One of three high end Android LTE phones for the holiday season on Verizon, the HTC Rezound will be available November 14 for the usual $299 with contract. Its claims to fame are the 1280 x 720 Super LCD display and Beats audio with Beats earbuds in the box. This Android OS 2.3.4 Gingerbread phone will get the upgrade to Ice Cream Sandwich in early 2012, and it runs HTC Sense 3.5 software.
The HTC Rezound has a 4.3" 720p display. That's a lot of pixels in a small place, and indeed text looks razor sharp and clear. It's not super-saturated like a Super AMOLED display, but it is color accurate and very pleasing to the eye. The phone runs on a 1.5GHz dual core Snapdragon CPU with Adreno 220 graphics and a gig of RAM. In our Verizon signal-challenged area for LTE (yes, we're in a major metro area but these things happen), the Rezound hold onto a signal like a hungry hound dog. While my TI OMAP-based Motorola Droid Bionic and Droid RAZR waffle back and forth between 3G and 4G all day long, killing the battery, the HTC Rezound just won't let go of 4G. Something to keep in mind if you too live or work in a weak LTE area. If you've got solid LTE coverage, move on, there's nothing to see here.
The phone has Beats audio and it comes with a set of Beats earbuds that do sound quite good for buds. Beats audio enhancements are available whenever headphones are plugged in (any brand will do), and you can definitely hear the improvement when you turn Beats on. The sound is better than the iPhone 4S when using the same sets of headphones for comparison. Nice for you music lovers.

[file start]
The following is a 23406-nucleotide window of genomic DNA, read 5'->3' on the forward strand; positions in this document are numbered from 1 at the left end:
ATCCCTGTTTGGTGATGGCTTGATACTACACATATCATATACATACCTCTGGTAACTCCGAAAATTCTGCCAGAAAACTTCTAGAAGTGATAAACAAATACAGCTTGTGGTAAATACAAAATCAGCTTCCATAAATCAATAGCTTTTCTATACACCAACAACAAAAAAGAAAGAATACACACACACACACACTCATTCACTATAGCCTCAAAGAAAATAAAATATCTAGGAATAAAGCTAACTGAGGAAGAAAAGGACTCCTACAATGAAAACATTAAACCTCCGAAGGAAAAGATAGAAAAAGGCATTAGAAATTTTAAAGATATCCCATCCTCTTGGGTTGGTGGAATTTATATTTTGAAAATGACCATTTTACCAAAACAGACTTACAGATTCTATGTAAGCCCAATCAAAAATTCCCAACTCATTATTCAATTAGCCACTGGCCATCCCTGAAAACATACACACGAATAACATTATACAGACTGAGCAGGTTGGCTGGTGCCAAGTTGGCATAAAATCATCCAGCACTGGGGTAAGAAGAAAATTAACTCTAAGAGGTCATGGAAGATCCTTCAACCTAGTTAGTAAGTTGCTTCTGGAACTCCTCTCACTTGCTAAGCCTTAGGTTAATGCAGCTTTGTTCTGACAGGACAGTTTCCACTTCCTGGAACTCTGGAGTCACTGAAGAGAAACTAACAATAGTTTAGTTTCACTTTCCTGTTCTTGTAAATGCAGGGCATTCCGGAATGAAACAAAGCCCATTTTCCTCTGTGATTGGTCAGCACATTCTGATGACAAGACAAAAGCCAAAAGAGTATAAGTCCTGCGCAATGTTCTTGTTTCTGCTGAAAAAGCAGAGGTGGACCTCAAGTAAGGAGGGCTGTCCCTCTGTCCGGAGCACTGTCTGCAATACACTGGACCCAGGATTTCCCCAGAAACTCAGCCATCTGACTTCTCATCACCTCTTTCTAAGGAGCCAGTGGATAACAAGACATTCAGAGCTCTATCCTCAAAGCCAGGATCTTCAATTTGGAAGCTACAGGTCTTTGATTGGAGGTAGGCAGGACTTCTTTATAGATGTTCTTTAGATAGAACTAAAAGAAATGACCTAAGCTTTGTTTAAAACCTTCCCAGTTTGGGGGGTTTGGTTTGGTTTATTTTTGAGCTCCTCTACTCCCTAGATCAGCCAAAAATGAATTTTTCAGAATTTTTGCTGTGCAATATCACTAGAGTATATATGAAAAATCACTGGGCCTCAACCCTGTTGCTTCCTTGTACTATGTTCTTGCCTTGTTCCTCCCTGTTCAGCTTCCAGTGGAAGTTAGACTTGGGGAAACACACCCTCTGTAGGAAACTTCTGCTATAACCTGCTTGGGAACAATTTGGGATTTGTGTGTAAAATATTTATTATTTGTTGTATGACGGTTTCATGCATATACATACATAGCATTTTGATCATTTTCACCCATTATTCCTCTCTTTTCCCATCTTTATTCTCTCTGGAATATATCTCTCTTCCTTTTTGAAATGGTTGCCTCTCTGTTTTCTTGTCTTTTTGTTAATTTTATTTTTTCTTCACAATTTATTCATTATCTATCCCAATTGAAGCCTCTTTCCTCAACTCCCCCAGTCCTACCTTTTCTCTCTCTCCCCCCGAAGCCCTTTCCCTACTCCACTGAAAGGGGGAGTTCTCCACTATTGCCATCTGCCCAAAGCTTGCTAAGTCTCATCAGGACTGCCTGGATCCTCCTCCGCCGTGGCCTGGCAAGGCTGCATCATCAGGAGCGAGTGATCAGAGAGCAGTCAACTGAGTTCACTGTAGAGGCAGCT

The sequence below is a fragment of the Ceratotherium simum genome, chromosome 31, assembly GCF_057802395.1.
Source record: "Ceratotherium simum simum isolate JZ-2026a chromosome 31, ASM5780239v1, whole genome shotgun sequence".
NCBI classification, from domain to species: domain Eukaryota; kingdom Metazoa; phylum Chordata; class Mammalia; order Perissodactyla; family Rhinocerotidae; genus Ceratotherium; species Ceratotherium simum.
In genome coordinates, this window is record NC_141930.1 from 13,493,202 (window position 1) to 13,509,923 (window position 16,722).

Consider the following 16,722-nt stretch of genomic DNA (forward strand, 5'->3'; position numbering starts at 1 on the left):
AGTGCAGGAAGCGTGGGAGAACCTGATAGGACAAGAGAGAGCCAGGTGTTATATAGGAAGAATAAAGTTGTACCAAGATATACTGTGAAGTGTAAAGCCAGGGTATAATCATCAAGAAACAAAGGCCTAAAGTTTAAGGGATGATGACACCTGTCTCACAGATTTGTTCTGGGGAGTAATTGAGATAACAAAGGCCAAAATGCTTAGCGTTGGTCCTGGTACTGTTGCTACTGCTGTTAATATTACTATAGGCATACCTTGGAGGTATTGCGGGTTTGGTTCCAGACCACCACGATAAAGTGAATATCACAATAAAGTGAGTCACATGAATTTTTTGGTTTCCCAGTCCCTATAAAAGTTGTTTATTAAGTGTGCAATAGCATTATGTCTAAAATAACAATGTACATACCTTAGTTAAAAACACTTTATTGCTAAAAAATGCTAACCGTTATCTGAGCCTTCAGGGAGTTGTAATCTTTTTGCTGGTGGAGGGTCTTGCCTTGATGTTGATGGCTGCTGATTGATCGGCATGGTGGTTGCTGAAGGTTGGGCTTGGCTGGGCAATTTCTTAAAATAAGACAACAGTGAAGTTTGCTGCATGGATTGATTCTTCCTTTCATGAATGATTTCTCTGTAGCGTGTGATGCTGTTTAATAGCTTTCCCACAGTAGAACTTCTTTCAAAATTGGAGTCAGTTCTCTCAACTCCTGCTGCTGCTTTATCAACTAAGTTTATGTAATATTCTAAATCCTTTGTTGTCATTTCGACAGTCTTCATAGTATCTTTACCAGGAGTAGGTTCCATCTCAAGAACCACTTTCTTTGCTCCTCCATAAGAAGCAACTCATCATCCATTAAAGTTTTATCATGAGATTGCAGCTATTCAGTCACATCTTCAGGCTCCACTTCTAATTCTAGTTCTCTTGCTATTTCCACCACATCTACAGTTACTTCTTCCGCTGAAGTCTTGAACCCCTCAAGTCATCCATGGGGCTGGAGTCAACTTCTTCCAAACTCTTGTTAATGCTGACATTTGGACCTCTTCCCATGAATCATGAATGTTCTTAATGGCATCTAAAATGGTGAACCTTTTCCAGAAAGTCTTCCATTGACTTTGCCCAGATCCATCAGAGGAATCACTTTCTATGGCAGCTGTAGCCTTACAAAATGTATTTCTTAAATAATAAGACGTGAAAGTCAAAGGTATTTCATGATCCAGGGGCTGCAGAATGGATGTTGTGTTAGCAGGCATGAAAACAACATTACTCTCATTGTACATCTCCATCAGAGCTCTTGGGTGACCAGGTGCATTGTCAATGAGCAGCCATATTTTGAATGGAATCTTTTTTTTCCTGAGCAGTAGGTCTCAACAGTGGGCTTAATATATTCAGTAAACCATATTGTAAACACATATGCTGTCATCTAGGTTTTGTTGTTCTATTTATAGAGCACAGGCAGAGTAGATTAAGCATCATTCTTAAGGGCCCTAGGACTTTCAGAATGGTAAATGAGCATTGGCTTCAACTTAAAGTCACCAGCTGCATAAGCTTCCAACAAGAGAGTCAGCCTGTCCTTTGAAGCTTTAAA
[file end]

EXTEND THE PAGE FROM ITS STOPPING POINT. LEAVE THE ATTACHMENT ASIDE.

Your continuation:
The HTC Rezound has 16 gigs of internal storage and it comes with a 16 gig microSD card, so there's plenty of room to store tunes. The battery is underwhelming at 1620 mAh, and we're still testing its stamina on LTE. The good news is that you can swap a new battery in when on the road, unlike the Droid RAZR. Speaking of the RAZR, as you'd expect, the Rezound looks pretty darned chunky next to it. This is not a thin or ultralight smartphone. The design clearly hails back to the HTC Droid Incredible 2, with it's waterfall like design on the back and rubbery, durable texture.
Voice quality so far hasn't impressed us, which is surprising given the good reception and HTC's general competence at telephony. Outgoing voice particularly sounds digitized and sometimes gargled in poor coverage areas. Things clean up if you've got solid coverage but it's still not as crisp and clear as the Droid Bionic and Droid RAZR.